So here is the dilemma: President Obama says, after at least 3 chemical attacks against Syrian civilians, that the Assad regime has crossed a line and now must face the wrath of the international community. In the latest attack 1429 civilians were killed with Sarin gas, government controlled delivery systems being the only possibility. Video and images show scores of dead, and many in the final terrible and agonizing throes. He announces military action is imminent, and remains intent even after losing British support. He does, however have French support. The Arab League also supports action. Suddenly, Obama reverses course and decides to seek congressional approval. Some see this fully as a means of dodging a true moral responsibility
Rewind to more than 18 months ago when many were arguing for a resolute message to the Syrian government when the first atrocities against civilians. Journalist Mika Yamamoto was killed in August 2012 documenting Assad’s brutal crackdown on dissidents in the city of Homs, joining American Marie Colvin and Frenchman Remi Ochlik five months before. Dozens of journalists have died among more than 100,000 civilians. But the dead are dead, and retribution for the dead is impotent revenge. Justice is different from revenge, and this note is an argument for justice rather than revenge.
There is and always has been an emotional and moral tripwire, regardless of the WMD issue. Kosovo it was a bloody ravine, in Sarajevo it was a terrible market attack. All of them triggered an international military response. All of them were precipitated by months or years of atrocities against the innocent, all of them saw events early on in which the primaries of those atrocities believed they had crossed a line too far, only to have that line ignored by the international community. In the early months of the bloody break-up of Yugoslavia, Serb forces shot down a UN helicopter they said by accident. But there was no response from the international community, and the Serbs then understood there was no resolve against their actions which ultimately led to nearly 200,000 dead, twice that number wounded and more than 10 times that number in refugees. The UNHCR numbers current Syrian civilian refugees over 1.5 million, with likely a similar number internally displaced.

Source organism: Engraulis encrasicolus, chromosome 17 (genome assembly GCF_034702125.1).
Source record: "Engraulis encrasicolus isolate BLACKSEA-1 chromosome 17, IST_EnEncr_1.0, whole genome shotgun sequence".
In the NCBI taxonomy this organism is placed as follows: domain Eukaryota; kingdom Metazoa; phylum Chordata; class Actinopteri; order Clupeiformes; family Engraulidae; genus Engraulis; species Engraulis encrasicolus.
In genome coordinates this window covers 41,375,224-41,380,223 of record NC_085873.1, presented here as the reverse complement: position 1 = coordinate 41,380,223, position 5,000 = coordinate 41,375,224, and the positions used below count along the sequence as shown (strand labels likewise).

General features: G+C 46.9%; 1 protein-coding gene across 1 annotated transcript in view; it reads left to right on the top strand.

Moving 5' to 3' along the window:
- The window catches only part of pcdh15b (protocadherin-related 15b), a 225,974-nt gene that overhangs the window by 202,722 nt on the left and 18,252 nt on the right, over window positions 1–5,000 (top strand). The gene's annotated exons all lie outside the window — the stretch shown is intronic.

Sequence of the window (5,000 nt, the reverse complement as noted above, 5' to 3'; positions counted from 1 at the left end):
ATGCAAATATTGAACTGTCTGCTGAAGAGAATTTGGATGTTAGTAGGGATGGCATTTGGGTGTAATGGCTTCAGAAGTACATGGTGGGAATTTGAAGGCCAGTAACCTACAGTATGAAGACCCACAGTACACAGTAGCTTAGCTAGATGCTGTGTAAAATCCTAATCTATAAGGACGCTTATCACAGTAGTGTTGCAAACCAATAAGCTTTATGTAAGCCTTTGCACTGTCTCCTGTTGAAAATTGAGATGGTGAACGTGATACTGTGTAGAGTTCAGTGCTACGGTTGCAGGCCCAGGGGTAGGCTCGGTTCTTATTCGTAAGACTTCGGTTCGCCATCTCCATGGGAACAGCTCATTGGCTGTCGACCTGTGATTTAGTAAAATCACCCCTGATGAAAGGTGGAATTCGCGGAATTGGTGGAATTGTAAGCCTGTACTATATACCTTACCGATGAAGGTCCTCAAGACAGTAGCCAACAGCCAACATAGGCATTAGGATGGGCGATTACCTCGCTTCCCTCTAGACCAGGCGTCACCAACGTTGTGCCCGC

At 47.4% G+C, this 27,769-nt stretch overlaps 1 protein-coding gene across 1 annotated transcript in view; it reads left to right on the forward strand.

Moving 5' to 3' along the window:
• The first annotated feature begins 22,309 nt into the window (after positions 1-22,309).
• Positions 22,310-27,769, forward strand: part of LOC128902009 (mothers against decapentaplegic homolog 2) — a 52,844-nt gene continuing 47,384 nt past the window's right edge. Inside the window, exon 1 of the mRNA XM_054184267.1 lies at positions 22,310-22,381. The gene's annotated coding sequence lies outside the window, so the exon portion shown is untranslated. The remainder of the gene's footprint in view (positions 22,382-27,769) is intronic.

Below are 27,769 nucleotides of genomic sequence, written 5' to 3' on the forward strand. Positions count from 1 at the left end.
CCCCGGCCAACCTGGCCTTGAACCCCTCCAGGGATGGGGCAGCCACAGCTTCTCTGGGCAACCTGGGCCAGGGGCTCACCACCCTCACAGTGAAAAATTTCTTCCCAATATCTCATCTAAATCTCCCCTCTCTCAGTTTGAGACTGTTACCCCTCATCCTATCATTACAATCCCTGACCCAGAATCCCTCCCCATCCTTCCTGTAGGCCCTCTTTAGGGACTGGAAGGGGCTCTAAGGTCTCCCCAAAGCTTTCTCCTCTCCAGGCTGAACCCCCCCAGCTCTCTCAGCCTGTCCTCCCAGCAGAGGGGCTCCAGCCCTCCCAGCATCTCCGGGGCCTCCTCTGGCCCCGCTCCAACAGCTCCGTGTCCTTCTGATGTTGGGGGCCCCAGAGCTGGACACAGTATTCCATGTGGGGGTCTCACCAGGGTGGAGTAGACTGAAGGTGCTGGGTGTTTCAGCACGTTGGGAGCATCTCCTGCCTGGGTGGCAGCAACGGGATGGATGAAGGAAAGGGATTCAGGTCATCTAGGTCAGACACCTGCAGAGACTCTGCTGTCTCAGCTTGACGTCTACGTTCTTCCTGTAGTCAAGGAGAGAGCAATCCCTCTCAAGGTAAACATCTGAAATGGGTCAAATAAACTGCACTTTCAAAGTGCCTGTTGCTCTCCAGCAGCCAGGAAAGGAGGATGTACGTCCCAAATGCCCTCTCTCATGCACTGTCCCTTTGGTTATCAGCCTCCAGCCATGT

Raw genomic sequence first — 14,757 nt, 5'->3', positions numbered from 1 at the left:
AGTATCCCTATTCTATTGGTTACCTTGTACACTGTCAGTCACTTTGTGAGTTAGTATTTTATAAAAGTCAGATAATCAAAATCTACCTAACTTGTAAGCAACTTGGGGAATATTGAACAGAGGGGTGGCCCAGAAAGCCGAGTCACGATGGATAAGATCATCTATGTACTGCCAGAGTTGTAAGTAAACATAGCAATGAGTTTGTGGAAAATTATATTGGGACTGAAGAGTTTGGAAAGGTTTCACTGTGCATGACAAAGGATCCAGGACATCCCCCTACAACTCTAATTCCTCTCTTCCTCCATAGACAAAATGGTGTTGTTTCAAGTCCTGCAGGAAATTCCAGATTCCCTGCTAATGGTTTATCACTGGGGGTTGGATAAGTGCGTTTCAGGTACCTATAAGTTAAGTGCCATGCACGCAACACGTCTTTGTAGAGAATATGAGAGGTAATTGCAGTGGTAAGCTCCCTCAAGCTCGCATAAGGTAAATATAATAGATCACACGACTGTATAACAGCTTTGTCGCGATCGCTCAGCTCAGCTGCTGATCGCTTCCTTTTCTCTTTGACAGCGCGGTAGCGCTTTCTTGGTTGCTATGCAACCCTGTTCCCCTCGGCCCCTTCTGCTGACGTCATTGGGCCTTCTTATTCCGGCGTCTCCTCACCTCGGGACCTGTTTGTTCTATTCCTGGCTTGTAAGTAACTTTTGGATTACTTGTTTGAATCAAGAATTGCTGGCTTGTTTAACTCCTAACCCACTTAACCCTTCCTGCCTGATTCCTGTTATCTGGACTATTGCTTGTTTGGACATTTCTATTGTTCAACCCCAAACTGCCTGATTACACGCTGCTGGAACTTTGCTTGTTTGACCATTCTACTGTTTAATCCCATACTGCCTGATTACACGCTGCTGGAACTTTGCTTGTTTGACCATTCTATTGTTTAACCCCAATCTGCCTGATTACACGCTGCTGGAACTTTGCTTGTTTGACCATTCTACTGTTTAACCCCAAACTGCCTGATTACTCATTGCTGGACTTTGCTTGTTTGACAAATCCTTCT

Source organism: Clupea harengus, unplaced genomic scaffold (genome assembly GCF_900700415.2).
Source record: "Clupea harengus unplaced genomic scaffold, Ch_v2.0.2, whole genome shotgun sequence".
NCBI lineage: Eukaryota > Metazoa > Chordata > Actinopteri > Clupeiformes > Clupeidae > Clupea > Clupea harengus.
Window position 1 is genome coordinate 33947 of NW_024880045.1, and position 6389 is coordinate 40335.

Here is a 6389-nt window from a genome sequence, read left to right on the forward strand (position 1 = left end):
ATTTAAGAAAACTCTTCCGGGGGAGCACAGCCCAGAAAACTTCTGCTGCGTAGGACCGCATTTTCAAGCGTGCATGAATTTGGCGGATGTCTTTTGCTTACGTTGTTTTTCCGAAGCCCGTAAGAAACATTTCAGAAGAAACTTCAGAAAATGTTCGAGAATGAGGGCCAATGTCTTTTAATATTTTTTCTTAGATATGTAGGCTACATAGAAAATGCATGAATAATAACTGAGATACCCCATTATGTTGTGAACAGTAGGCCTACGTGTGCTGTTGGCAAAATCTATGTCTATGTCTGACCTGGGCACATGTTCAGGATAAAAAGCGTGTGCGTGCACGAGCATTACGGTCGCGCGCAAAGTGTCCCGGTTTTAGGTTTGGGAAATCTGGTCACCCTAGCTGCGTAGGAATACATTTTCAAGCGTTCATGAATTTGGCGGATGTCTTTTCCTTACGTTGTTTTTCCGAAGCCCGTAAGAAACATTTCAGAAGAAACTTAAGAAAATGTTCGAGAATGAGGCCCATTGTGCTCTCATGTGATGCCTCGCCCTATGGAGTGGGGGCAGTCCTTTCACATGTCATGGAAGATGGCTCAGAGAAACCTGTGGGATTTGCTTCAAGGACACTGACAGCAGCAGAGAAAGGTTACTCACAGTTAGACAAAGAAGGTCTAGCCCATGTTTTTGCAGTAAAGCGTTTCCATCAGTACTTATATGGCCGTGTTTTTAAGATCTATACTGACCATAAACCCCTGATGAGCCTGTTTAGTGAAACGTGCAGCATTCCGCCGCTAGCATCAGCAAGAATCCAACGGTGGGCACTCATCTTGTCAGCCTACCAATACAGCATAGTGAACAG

Republican Tom Cole promoted the ultimate lie of a stoic or disinterested international community, one used ad nausea in foreign conflicts. It is the message of the ignorant to the ignorant, and that is that this is an intransigent and eternal religious conflict. This began as retribution against a freedom movement calling for elections and the end to the Syrian monarchy. That is the eternal struggle here-freedom.
Now the American public, the victim of a media that was largely ignored this civil war, only has FOX News and Rightwing propaganda to rely on for any sort of perspective. In those perspectives is coiled the narrative of Al Qa’eda terrorists or Islamic fundamentalists. They are there to be sure, the opportunists that they are, but then they are willing to fight and die on the side of the Syrian people. The West, for all of its innuendo and falsehoods cannot even muster the truth in reporting.
The world once looked to the United States as a defender of human rights. We have squandered that as a nation, and the pale reaction to the brutality inflicted by the Assad regime from the start of the conflict-which was one sides before civilians began defending themselves and fighting back-only underscores the abandonment of human rights and ideals. Instead we argue openly the perversion of our pretend ideals about national self-interest.
Curious, since, so many in this nation argue that we are a Judeo-Christian nation based upon Judeo-Christian ideals and morality. As we have seen our ideals have been traded for oil, stock deals, international trade and consumerism. The world sees that. They see the stain upon our soul and hear the ghastly echo of moral abandonment behind our words. It lowers the standard of human rights or compels other nations to pick up that standard, not in partnership with America, but in spite of, and that, that is certainly the most dangerous threat to American security now and in the future.
Progressives and Liberals are certainly right to argue that war is never the answer, and as an ideal that is true. What I would argue is that war, limited war to degrade a despot and his army in the defense of the innocent is a regrettable necessity. Walking away from the suffering of innocents suffering, while hiding behind the abstract of national borders, is a disgrace for any person who believes them self moral. War for national self-interest is immoral. In the words of Rev. Martin Luther King Jr., “if there is injustice anywhere, there is injustice everywhere.’
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